One of the largest wildlife refuges on the west coast can be found just an hour and 40 minutes from Oakhurst - a drive well worth the effort for anyone who loves wildlife and the great outdoors.
The Merced National Wildlife Refuge attracts thousands of wintering waterfowl as they migrate along the Pacific Flyway (a route that ranges from Alaska to Central and South America), songbirds, shore birds and a permanent population of small mammals.
The refuge also hosts large populations of lesser Sandhill cranes and arctic-nesting geese for some six months of the year.
My visits in November, January and February over the past three years have yielded sightings of cranes, Ross’ and snow geese, black-crowned night herons, cinnamon teal, northern pintails, white pelicans, greater white-fronted geese, a pair of gadwall, common snipe, great egrets, flocks of American coots, swans, black-necked stilts, yellow-rumped warblers, white-faced ibis, northern shovelers, red-tailed hawks and one great horned owl.
The website: www.fws.gov/refuge/merced/ features a calendar highlighting the arrival times of some of the refuge’s winged visitors.
Other refuge residents such as coyotes and ground squirrels can be found year round. Favorites for younger visitors are desert cottontail rabbits, seen frequently near the first viewing platform. Picnic tables as well as brochures with photos and checklists of birds and mammals are available near this platform.
Visitors follow a five-mile automobile route, making the refuge easily accessible. A second viewing platform located along the route just before the cornfield where the geese and cranes gather by the thousands, offers visitors a chance to leave their cars and use a spotting scope to capture glimpses of ducks, geese and smaller songbirds.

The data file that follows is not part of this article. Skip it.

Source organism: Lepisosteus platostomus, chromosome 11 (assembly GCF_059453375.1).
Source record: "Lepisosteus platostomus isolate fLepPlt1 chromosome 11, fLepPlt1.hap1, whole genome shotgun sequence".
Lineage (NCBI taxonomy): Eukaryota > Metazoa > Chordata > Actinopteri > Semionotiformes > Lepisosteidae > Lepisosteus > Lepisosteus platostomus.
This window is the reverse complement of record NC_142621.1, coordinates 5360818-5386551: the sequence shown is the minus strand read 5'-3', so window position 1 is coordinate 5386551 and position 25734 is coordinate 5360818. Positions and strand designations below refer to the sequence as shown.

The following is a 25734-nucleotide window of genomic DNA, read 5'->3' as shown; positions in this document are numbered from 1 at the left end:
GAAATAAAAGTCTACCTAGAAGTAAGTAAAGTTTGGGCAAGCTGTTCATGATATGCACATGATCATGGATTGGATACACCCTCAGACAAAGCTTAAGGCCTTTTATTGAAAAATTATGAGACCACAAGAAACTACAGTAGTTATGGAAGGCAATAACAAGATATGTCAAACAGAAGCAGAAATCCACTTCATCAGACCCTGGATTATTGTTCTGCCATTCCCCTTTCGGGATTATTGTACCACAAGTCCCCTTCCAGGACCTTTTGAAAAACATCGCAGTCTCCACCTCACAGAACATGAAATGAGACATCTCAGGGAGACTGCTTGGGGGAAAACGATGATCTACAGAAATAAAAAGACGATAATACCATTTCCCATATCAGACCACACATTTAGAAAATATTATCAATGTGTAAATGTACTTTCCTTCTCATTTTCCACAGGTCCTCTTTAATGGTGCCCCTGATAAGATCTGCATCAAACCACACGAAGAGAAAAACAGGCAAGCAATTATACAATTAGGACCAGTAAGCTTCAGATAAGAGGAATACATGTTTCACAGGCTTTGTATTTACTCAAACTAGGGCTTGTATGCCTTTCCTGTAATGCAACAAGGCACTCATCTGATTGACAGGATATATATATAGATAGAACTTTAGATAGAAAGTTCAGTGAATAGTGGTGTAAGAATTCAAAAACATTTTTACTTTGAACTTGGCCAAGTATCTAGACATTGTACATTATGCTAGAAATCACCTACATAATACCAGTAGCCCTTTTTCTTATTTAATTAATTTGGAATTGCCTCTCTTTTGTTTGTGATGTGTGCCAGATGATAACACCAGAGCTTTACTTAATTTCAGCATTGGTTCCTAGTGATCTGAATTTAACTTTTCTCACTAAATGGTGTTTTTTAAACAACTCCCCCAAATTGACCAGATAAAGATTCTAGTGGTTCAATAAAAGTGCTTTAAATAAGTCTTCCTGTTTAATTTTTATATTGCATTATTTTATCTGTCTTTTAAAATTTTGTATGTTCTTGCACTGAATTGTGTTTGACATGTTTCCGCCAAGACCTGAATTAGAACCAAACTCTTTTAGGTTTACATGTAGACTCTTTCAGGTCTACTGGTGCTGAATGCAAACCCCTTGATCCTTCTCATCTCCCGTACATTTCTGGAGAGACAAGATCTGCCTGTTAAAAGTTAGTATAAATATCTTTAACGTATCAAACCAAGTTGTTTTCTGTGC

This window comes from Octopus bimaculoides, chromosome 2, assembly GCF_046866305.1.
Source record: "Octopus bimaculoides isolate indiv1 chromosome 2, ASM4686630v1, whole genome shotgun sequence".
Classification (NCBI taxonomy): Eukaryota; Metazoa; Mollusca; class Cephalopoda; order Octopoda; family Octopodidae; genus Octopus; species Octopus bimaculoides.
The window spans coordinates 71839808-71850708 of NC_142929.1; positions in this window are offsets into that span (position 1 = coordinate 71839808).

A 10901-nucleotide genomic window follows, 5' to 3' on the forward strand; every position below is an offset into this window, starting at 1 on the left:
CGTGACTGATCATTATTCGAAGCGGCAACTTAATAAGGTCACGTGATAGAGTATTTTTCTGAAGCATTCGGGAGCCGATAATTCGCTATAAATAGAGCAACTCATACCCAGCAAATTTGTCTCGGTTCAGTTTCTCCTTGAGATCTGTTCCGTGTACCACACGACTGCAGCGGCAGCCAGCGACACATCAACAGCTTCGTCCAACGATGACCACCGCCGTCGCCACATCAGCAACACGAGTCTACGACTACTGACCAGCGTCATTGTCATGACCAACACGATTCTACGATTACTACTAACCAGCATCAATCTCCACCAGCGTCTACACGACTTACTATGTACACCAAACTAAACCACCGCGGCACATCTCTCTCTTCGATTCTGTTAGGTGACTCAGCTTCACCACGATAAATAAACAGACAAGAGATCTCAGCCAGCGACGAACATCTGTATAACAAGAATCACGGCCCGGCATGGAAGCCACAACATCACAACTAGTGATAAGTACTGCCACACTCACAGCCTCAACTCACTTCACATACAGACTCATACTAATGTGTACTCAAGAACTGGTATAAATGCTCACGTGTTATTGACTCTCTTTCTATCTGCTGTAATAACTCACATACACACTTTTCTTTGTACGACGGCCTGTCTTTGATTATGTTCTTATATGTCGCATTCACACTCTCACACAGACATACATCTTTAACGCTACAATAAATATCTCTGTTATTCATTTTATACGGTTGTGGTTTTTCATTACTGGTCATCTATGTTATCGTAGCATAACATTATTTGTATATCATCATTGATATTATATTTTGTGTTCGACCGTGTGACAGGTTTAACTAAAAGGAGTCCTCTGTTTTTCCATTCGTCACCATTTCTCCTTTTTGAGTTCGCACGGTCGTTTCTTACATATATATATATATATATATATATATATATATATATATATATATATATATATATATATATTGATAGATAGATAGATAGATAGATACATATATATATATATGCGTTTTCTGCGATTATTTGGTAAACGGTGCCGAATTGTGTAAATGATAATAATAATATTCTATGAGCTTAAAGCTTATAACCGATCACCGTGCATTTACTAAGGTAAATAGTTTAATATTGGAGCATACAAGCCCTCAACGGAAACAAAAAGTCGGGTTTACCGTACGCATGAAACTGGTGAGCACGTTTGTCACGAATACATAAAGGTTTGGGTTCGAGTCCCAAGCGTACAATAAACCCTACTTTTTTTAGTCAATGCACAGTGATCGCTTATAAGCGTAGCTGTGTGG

There are also nature walking trails located in the refuge. The Meadowlark, Kestrel, Bittern Marsh and Cottonwood Trails range from .5 mile to 1.5 miles.
“The Merced National Wildlife Refuge encompasses 10,258 acres of wetlands, native grasslands, vernal pools, and riparian areas,” their website explains.
“It was established in 1951 under the Lea Act to attract wintering waterfowl from adjacent farmland where their foraging activities were causing crop damage. In the last few decades, changes in local agricultural practices and Refuge management activities have reduced these wildlife/crop issues.”
The Merced refuge is just one area of the San Luis National Wildlife Refuge Complex which also includes the San Luis and San Joaquin River National Wildlife Refuges and the Grasslands Wildlife Management Area - nearly 45,000 acres of wetlands, grasslands and riparian habitats.
What to bring: binoculars, spotting scopes, cameras, water, sun protection, warm clothes when it is foggy and snacks for the younger crowd. I have taken grandchildren as young as four on the auto tour. When I have taken them back for a repeat visit, they especially remember the late afternoon fly-in of the cranes and geese. Take a moment at the beginning of your tour to review the refuge guidelines: remain in your car on the auto tour, keep noise levels to a minimum, no feeding wildlife, remove all trash.
Details: Open year round - hours are 1/2 hour before sunrise to 1/2 hour after sunset -